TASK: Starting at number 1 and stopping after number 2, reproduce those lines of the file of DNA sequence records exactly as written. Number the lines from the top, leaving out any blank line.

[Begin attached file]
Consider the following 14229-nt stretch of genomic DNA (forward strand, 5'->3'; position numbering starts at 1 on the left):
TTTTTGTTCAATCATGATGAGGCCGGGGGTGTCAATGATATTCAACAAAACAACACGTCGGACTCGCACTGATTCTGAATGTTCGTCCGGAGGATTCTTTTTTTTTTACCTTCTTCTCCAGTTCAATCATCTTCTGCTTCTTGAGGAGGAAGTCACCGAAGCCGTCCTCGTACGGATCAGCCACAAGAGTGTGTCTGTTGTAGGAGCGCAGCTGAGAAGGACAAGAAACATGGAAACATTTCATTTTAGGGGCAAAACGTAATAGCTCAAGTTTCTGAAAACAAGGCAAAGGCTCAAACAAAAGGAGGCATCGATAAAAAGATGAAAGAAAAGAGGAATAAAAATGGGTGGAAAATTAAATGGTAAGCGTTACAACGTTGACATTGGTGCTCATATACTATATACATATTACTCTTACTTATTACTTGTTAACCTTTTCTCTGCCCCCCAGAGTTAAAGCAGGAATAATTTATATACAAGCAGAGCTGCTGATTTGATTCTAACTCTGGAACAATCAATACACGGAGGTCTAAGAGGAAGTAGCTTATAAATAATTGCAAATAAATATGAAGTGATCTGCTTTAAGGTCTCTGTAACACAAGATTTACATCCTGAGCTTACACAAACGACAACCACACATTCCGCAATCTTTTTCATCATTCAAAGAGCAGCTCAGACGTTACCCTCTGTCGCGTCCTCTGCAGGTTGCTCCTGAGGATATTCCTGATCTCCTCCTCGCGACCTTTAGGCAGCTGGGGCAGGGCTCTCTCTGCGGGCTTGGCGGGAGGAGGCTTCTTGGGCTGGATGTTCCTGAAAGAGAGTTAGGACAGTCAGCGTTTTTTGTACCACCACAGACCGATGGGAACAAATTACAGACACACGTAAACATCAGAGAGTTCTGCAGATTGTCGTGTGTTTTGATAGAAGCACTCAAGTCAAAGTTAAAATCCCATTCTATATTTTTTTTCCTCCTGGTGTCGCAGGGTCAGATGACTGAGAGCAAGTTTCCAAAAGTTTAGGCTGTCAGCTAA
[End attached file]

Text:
Consider the following 14229-nt stretch of genomic DNA (forward strand, 5'->3'; position numbering starts at 1 on the left):
TTTTTGTTCAATCATGATGAGGCCGGGGGTGTCAATGATATTCAACAAAACAACACGTCGGACTCGCACTGATTCTGAATGTTCGTCCGGAGGATTCTTTTTTTTTTACCTTCTTCTCCAGTTCAATCATCTTCTGCTTCTTGAGGAGGAAGTCACCGAAGCCGTCCTCGTACGGATCAGCCACAAGAGTGTGTCTGTTGTAGGAGCGCAGCTGAGAAGGACAAGAAACATGGAAACATTTCATTTTAGGGGCAAAACGTAATAGCTCAAGTTTCTGAAAACAAGGCAAAGGCTCAAACAAAAGGAGGCATCGATAAAAAGATGAAAGAAAAGAGGAATAAAAATGGGTGGAAAATTAAATGGTAAGCGTTACAACGTTGACATTGGTGCTCATATACTATATACATATTACTCTTACTTATTACTTGTTAACCTTTTCTCTGCCCCCCAGAGTTAAAGCAGGAATAATTTATATACAAGCAGAGCTGCTGATTTGATTCTAACTCTGGAACAATCAATACACGGAGGTCTAAGAGGAAGTAGCTTATAAATAATTGCAAATAAATATGAAGTGATCTGCTTTAAGGTCTCTGTAACACAAGATTTACATCCTGAGCTTACACAAACGACAACCACACATTCCGCAATCTTTTTCATCATTCAAAGAGCAGCTCAGACGTTACCCTCTGTCGCGTCCTCTGCAGGTTGCTCCTGAGGATATTCCTGATCTCCTCCTCGCGACCTTTAGGCAGCTGGGGCAGGGCTCTCTCTGCGGGCTTGGCGGGAGGAGGCTTCTTGGGCTGGATGTTCCTGAAAGAGAGTTAGGACAGTCAGCGTTTTTTGTACCACCACAGACCGATGGGAACAAATTACAGACACACGTAAACATCAGAGAGTTCTGCAGATTGTCGTGTGTTTTGATAGAAGCACTCAAGTCAAAGTTAAAATCCCATTCTATATTTTTTTTCCTCCTGGTGTCGCAGGGTCAGATGACTGAGAGCAAGTTTCCAAAAGTTTAGGCTGTCAGCTAA